The Insider

Maison Premiere: A legendary restaurant rises from the ashes

In 2020, Maison Premiere’s future was looking quite bleak. But a year later, the trendy NYC favourite has re-emerged to serve oysters and fancy cocktails to all, writes Holly Baxter

Tuesday 25 January 2022 20:03
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<p>Maison Premiere, the oyster and wine bar in Brooklyn’s salubrious Williamsburg</p>

Maison Premiere, the oyster and wine bar in Brooklyn’s salubrious Williamsburg

In August 2020, there was panic among the food enthusiasts of New York. Maison Premiere, the oyster and wine bar in Brooklyn’s salubrious Williamsburg, had been open for nearly a decade but appeared to have shuttered for good. Eater New York reported the bar’s site was redirecting to an error page, its phone lines had been disconnected, and its popular Instagram account had disappeared. Once a place to impress people on first dates, it now seemed it was destined to become another sad story of a neighbourhood haunt reduced to debt and dust during the pandemic. Eulogies were written; social media was awash with sadness. Since May of that year, loyal customers had been donating to a GoFundMe account that promised money received would go straight to the workers aiming to keep the place open. Now it seemed it had all been in vain.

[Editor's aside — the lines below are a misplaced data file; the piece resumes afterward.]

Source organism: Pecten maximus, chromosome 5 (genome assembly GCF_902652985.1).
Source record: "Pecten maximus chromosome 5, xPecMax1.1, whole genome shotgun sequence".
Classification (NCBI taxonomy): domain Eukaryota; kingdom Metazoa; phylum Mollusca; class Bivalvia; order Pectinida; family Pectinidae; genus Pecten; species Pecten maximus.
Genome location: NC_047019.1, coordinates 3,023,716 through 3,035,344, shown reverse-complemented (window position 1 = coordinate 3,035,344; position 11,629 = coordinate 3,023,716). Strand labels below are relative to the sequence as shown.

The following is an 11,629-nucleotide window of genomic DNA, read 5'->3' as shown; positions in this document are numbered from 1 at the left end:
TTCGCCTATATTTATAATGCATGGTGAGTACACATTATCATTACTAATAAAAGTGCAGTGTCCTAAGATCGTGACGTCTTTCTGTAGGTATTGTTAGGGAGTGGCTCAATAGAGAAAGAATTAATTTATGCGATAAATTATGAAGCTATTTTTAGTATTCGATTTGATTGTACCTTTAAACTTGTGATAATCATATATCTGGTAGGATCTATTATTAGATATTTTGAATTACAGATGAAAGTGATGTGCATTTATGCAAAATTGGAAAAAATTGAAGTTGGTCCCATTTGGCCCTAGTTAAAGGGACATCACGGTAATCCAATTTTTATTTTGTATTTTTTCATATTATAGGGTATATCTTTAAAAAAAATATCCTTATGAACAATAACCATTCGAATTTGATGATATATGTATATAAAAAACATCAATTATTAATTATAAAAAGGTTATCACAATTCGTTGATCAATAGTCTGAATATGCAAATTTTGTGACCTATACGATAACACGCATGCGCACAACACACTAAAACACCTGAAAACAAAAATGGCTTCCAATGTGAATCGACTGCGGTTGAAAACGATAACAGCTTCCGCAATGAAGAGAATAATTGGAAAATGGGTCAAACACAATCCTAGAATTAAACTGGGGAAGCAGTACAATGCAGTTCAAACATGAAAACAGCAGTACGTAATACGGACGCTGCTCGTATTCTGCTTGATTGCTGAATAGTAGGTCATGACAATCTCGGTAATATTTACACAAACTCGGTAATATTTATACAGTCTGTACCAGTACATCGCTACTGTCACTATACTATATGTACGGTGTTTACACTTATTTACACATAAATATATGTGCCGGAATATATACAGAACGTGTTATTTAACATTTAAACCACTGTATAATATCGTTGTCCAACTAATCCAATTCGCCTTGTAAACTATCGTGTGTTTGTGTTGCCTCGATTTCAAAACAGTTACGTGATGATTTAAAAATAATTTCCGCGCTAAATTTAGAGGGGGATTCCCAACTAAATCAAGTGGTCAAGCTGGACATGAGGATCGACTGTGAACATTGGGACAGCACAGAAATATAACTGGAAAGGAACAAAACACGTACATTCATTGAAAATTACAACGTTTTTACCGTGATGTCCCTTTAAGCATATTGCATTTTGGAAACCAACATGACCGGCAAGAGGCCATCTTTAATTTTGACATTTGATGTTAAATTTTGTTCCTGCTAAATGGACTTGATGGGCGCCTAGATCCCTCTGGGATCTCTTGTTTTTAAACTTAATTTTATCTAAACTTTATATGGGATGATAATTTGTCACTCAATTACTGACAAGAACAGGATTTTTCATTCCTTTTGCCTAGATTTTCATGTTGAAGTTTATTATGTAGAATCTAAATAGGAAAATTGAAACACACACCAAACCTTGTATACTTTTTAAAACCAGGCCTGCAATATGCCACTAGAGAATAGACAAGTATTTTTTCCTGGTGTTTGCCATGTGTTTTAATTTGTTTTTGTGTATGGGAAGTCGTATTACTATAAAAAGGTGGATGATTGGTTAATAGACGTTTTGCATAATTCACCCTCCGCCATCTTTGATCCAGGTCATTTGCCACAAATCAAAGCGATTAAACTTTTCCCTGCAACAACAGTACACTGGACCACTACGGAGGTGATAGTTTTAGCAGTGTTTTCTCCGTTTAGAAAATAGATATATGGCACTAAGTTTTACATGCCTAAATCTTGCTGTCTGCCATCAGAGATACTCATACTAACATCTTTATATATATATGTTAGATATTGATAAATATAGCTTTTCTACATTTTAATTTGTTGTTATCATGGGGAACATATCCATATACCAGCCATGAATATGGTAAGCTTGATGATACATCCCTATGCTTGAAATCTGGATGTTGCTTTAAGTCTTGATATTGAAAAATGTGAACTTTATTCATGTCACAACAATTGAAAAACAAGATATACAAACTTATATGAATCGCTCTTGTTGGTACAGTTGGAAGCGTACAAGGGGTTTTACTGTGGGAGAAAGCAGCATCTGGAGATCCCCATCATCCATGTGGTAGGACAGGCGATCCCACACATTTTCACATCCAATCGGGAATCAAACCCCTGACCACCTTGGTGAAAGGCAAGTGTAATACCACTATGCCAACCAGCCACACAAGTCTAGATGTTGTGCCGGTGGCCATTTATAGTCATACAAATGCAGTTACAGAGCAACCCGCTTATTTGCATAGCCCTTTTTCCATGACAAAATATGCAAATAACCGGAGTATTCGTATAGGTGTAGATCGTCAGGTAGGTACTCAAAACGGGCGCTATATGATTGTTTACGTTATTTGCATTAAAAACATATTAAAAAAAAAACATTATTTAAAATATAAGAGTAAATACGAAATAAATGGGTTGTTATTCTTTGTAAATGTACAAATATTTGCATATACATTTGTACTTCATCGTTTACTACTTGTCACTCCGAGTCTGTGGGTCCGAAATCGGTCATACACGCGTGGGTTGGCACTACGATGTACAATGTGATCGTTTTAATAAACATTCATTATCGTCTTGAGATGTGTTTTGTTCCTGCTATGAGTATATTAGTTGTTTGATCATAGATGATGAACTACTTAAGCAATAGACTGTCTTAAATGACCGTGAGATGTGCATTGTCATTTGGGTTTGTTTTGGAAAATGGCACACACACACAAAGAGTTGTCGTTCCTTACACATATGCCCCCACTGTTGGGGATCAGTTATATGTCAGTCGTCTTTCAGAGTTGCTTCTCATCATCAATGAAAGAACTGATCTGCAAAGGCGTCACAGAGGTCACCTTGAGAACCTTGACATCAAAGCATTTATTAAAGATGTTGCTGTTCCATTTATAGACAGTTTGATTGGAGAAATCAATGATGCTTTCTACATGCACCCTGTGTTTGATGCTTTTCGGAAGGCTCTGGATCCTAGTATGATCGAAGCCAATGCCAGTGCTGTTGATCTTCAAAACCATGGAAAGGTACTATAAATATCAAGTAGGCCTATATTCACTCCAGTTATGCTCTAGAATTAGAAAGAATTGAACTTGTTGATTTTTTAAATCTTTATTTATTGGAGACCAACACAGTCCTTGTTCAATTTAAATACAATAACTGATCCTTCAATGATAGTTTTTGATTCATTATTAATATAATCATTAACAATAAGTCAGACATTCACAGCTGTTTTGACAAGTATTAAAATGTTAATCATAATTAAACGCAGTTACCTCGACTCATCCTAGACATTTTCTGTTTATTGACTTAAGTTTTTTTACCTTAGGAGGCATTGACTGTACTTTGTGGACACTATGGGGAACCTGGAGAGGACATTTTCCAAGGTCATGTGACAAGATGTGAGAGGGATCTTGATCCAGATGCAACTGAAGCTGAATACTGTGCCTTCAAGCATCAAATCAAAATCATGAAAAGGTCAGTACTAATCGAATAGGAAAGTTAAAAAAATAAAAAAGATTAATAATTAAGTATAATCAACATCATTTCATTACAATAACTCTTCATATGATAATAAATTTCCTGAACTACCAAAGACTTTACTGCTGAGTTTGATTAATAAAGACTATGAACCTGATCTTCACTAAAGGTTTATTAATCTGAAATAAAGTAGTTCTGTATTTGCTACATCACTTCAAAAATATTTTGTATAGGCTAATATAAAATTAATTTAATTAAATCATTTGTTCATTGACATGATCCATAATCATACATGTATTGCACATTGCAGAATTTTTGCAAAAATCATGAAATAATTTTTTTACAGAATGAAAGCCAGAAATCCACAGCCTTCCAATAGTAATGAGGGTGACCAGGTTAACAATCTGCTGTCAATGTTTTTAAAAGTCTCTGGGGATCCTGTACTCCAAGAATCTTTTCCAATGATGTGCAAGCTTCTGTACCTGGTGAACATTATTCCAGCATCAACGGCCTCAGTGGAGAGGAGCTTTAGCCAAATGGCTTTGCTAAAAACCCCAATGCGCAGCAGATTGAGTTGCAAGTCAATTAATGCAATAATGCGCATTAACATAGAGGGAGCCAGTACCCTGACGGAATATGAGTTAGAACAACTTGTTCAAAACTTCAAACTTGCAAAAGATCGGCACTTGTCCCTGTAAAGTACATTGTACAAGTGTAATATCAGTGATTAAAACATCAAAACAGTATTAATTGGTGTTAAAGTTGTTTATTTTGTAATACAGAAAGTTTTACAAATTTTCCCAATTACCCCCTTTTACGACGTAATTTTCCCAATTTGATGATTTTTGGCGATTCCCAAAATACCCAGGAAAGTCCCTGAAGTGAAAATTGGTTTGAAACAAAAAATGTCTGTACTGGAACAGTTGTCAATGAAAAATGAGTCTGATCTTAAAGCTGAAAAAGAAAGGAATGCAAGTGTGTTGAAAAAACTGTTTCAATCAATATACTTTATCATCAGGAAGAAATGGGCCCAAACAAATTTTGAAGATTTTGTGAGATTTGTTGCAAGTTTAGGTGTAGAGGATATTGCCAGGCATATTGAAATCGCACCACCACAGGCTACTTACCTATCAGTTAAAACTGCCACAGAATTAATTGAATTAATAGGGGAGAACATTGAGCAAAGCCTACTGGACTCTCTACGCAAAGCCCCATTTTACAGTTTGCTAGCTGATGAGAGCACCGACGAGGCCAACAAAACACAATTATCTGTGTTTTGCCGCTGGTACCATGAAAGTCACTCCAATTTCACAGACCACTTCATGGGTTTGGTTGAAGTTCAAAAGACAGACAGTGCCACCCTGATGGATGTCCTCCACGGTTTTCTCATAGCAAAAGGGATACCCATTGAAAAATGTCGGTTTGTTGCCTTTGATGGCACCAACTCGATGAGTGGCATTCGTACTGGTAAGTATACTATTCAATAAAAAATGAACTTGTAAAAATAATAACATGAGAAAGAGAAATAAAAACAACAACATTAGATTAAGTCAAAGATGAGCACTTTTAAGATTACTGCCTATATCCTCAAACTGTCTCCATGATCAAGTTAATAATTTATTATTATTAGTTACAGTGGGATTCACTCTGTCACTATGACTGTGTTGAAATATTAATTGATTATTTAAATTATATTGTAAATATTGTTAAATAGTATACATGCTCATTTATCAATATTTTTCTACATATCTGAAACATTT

And then, in September, a phoenix rose from the ashes. Maison Premiere’s Instagram account suddenly came back online with a picture of a cocktail and the note: “Oysters, champagne and sherry cobblers. May it always be.” Comments underneath were confused and cautiously joyous: “Coming back from the brink? Is it possible…” asked one, while others simply added: “Please tell me you guys are back,” “Reopening??” and, “YEEESSSS!!!!” One ex-New Yorker jumped in to say: “You might be the only thing I really reminisce about NYC.”

To understand the love for Maison Premiere, you have to understand Williamsburg. It’s a neighbourhood that now sports a Whole Foods and a Lululemon but, when the bar first opened, was an edgy choice for creatives eschewing Manhattan. What began as a spill-out area for people who could no longer afford the Lower East Side quickly became the place to be. And even now, the bars and restaurants of Williamsburg are the most reliably lively on weekend (and weekday) nights, the streets the fullest. Once, no tourist would have bothered adding Brooklyn to their itinerary when visiting the Big Apple. Now, people (even my own mother) come to stay in the upmarket Williamsburg Hotel on the waterfront and barely spend a day off the island.

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